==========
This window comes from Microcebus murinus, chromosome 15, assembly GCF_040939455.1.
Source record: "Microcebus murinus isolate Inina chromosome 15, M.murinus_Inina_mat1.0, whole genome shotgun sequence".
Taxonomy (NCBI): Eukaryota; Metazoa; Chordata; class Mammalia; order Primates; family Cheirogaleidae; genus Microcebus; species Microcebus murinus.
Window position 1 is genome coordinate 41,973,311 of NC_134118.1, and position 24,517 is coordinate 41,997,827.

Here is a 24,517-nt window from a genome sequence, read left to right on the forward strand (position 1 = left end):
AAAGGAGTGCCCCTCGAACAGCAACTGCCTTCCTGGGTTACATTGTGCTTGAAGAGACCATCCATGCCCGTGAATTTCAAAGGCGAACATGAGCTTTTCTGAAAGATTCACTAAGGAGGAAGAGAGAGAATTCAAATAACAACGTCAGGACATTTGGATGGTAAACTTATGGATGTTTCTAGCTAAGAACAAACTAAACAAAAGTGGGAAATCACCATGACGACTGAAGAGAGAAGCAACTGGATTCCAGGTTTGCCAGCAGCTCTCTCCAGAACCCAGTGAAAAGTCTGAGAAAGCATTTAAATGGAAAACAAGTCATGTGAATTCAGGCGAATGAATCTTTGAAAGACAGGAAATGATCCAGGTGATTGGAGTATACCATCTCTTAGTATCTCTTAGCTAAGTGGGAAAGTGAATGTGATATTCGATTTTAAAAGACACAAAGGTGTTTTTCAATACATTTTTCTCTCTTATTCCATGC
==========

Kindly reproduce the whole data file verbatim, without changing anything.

This window comes from Microcebus murinus, chromosome 15, assembly GCF_040939455.1.
Source record: "Microcebus murinus isolate Inina chromosome 15, M.murinus_Inina_mat1.0, whole genome shotgun sequence".
Taxonomy (NCBI): Eukaryota; Metazoa; Chordata; class Mammalia; order Primates; family Cheirogaleidae; genus Microcebus; species Microcebus murinus.
Window position 1 is genome coordinate 41,973,311 of NC_134118.1, and position 24,517 is coordinate 41,997,827.

Here is a 24,517-nt window from a genome sequence, read left to right on the forward strand (position 1 = left end):
AAAGGAGTGCCCCTCGAACAGCAACTGCCTTCCTGGGTTACATTGTGCTTGAAGAGACCATCCATGCCCGTGAATTTCAAAGGCGAACATGAGCTTTTCTGAAAGATTCACTAAGGAGGAAGAGAGAGAATTCAAATAACAACGTCAGGACATTTGGATGGTAAACTTATGGATGTTTCTAGCTAAGAACAAACTAAACAAAAGTGGGAAATCACCATGACGACTGAAGAGAGAAGCAACTGGATTCCAGGTTTGCCAGCAGCTCTCTCCAGAACCCAGTGAAAAGTCTGAGAAAGCATTTAAATGGAAAACAAGTCATGTGAATTCAGGCGAATGAATCTTTGAAAGACAGGAAATGATCCAGGTGATTGGAGTATACCATCTCTTAGTATCTCTTAGCTAAGTGGGAAAGTGAATGTGATATTCGATTTTAAAAGACACAAAGGTGTTTTTCAATACATTTTTCTCTCTTATTCCATGC